It is not higher math to multiply the real estate commission rate by the expected sale price to come up with the commission cost. It is a significant number, to be sure, and it attracts considerable attention early on in the home selling process, often focused on reducing the commission rate. But commission is not the only item that affects how much a home seller walks away with from a closing.
Home selling is a lengthy process, even in an active market, with many aspects layered upon one another; serial in nature yet highly interactive. Here’s a list of ten major elements of that process:
- Agent/Brokerage Selection
- Offer Negotiation
- Contingency Management
- Third Party Vendor Selection
- Financing Contingency
- Closing Coordination
Unless they have sold many homes, most sellers rely on their real estate agent to manage this process efficiently.
Unfortunately, the financial impact of not managing these steps correctly is often not apparent to a home seller until closing time when all of the home selling costs, including commission are known. Many of these costs are shown in the closing statement, but not all.
As part of a listing consultation, many real estate agents will prepare a “net sheet.” This is a document that takes the list price of a property and reduces it by certain fixed costs associated with the sale. Costs like recording fees, transfer taxes, attorney fees and commission. The variable is the conversion of the list price into an actual sale price. The other costs, with the exception of attorney fees, are a percentage of the sale price. This a reliable representation of what the seller can expect to walk away with from the closing table. But there is also a list of variable costs that can have a major impact on the “net.”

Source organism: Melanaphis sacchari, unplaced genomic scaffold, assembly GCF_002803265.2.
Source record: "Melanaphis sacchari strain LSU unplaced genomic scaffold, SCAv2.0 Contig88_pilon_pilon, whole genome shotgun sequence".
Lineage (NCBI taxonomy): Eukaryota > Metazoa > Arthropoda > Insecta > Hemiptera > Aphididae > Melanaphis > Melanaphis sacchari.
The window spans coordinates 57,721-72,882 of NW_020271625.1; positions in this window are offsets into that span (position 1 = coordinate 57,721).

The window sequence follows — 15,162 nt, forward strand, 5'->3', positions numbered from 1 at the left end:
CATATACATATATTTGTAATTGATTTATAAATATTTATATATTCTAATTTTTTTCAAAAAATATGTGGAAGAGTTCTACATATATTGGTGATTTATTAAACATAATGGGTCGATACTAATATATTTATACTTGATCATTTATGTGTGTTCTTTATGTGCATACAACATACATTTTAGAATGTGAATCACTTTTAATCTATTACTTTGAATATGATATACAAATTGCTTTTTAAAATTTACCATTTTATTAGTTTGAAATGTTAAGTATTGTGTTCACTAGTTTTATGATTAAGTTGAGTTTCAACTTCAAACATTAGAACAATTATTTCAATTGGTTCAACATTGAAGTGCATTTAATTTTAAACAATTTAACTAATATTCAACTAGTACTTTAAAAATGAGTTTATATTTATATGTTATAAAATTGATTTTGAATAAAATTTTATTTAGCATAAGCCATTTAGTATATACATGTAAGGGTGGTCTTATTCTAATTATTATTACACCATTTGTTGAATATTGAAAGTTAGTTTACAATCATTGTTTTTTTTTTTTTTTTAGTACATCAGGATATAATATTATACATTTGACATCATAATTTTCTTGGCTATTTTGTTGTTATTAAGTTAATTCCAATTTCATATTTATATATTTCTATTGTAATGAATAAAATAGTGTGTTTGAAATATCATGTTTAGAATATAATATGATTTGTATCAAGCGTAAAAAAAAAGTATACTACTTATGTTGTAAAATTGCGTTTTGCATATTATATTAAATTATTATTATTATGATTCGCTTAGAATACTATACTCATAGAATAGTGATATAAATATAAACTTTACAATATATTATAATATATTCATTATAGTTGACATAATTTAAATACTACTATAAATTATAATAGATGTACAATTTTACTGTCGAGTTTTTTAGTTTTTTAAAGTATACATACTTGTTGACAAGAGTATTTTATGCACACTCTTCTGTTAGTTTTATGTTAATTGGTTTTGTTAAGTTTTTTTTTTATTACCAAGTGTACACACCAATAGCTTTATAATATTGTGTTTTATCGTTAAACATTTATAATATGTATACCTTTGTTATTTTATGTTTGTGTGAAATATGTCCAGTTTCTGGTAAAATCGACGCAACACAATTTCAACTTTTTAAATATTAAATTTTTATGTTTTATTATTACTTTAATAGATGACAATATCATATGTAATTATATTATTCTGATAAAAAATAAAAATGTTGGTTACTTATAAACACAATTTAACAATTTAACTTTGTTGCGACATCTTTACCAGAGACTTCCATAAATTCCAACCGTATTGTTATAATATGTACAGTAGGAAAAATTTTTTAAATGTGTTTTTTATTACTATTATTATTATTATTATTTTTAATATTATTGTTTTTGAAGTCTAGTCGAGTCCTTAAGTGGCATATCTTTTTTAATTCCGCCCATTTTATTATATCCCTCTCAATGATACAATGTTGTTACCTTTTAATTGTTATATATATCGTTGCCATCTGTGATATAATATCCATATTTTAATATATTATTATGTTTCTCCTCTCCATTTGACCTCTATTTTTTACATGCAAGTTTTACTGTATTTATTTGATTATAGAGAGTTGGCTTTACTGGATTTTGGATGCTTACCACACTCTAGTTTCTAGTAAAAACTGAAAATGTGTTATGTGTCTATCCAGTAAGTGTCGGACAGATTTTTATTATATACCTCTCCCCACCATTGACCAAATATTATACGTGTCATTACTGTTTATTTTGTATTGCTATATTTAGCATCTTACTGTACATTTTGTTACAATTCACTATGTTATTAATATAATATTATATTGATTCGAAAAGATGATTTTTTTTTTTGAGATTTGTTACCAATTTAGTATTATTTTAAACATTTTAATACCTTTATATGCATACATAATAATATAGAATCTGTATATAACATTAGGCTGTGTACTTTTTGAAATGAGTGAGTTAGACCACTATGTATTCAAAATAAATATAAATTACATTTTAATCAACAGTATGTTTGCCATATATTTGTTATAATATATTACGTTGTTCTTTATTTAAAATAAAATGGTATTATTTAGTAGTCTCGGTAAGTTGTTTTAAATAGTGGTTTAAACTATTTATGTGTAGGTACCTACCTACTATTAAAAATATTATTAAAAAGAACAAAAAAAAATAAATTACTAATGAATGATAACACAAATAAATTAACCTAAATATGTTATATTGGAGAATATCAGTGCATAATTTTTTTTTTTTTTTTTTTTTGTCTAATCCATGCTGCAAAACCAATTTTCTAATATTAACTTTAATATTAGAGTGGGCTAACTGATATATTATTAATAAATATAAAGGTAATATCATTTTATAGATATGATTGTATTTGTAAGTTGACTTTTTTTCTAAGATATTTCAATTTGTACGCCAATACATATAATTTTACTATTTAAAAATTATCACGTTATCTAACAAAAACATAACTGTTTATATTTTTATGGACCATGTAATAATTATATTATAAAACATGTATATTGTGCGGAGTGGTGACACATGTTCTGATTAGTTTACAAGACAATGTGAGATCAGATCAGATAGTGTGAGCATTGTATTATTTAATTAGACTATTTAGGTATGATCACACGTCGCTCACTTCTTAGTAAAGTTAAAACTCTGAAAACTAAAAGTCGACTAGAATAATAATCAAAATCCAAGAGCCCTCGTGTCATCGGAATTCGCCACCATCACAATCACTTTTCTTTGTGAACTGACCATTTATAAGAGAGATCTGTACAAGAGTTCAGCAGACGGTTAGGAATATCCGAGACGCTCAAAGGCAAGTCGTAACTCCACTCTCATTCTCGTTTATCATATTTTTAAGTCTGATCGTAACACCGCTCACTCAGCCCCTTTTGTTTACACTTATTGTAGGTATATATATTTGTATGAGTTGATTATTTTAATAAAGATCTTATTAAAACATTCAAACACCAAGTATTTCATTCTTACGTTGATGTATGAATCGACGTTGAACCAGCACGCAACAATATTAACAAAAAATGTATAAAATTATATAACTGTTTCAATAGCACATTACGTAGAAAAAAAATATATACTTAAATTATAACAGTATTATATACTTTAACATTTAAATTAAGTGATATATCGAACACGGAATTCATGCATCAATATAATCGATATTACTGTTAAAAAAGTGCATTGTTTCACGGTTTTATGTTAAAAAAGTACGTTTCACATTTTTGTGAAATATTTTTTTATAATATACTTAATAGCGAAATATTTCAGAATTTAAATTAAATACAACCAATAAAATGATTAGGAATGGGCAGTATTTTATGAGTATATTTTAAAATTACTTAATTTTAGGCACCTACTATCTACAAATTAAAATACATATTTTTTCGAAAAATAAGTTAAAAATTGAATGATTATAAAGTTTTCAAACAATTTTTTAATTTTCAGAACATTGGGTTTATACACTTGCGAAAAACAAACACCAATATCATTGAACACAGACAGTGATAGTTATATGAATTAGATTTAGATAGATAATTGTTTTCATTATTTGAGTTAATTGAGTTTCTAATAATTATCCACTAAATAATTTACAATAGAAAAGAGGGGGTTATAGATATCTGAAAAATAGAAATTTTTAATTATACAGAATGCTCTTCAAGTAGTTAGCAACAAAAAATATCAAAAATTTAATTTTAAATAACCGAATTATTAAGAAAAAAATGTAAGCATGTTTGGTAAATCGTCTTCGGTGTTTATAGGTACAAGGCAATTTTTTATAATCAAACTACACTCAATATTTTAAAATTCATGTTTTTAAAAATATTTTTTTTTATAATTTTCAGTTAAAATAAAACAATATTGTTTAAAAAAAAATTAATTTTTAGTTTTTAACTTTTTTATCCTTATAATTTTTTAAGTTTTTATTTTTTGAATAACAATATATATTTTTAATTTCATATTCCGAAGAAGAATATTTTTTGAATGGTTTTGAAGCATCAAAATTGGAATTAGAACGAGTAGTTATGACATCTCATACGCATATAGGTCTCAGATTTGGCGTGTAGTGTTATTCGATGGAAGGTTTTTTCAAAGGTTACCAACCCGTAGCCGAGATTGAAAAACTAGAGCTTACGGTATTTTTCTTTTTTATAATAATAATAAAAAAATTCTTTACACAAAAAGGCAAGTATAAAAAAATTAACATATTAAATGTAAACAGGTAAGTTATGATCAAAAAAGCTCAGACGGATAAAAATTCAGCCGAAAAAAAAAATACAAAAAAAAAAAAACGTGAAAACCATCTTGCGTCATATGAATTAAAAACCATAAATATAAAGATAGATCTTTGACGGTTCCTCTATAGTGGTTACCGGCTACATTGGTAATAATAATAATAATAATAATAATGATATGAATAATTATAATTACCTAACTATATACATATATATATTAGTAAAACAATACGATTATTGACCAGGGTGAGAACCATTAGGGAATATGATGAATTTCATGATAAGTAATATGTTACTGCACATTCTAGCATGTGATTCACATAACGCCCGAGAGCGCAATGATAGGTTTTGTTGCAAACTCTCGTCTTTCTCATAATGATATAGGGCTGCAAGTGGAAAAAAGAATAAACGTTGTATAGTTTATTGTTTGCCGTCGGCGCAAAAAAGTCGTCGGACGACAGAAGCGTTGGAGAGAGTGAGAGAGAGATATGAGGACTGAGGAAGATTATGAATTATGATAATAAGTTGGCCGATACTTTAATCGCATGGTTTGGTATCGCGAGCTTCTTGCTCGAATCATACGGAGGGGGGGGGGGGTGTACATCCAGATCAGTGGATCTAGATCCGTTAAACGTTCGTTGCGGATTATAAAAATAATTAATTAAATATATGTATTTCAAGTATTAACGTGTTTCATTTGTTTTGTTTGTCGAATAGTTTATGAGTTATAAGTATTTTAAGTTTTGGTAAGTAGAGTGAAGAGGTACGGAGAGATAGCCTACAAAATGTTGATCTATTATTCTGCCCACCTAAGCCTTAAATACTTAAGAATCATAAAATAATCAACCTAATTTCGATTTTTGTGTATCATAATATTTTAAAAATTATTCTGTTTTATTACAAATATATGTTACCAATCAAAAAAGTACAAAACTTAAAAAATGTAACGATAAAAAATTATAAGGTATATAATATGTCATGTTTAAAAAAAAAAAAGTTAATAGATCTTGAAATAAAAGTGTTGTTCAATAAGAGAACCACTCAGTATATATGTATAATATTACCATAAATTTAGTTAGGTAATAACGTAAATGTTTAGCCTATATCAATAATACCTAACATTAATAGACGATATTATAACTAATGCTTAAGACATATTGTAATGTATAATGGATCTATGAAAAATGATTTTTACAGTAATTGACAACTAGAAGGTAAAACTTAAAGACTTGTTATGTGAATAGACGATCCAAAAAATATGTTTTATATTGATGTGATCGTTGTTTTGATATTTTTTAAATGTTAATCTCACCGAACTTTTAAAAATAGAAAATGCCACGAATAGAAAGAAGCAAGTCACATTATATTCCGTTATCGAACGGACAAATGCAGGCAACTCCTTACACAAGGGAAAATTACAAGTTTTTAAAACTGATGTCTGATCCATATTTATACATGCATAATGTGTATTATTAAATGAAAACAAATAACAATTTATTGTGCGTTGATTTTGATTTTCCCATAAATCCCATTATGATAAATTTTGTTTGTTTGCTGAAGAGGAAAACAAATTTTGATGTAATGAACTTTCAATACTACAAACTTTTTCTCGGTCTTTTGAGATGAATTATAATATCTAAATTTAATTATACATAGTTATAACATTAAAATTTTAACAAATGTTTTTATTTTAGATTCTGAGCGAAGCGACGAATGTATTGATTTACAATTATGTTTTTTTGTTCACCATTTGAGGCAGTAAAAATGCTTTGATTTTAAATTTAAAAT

Even in active markets, the expected time between receiving an offer and the resulting closing is likely to be 45 to 60 days, owing to satisfying various contingencies including buyer financing. However, additional time can easily be added to these days, and with added time comes greater opportunities for costs to mount. Home sellers are wise to consider the experience and track record of the real estate agent and brokerage they hire to sell their property.
The graphic below shows the cost implications associated with a poorly managed home selling process. Each of the items listed in the left-hand column below the final sale price will reduce the funds a seller will receive from the sale of their home. This is an expansion of the standard “net sheet” and includes items like inaccurate pricing, poor offer negotiating, un-needed home preparation costs and badly defended items from the home inspection. All of these items are directly or indirectly affected by the performance of the agent hired to manage the sale of the home.
In order to demonstrate how a lowered commission rate should not be the only consideration to affect the “net,” the column of expenses under the 30-day heading include a reduced commission of ½%.
In this example, adding 30 extra days to closing along with less then perfect management of the selling process, results in $3,784 less to the seller even with the lowered commission rate.
Experience, training and administrative support matter. When making the decision on who to hire, you should consider who is more likely to:
- Sell your property and return the highest net price,
- In the shortest amount of time to closing and
- With the least amount of hassle.
While hassle is not easily monetized, it is worth a great deal to be avoided.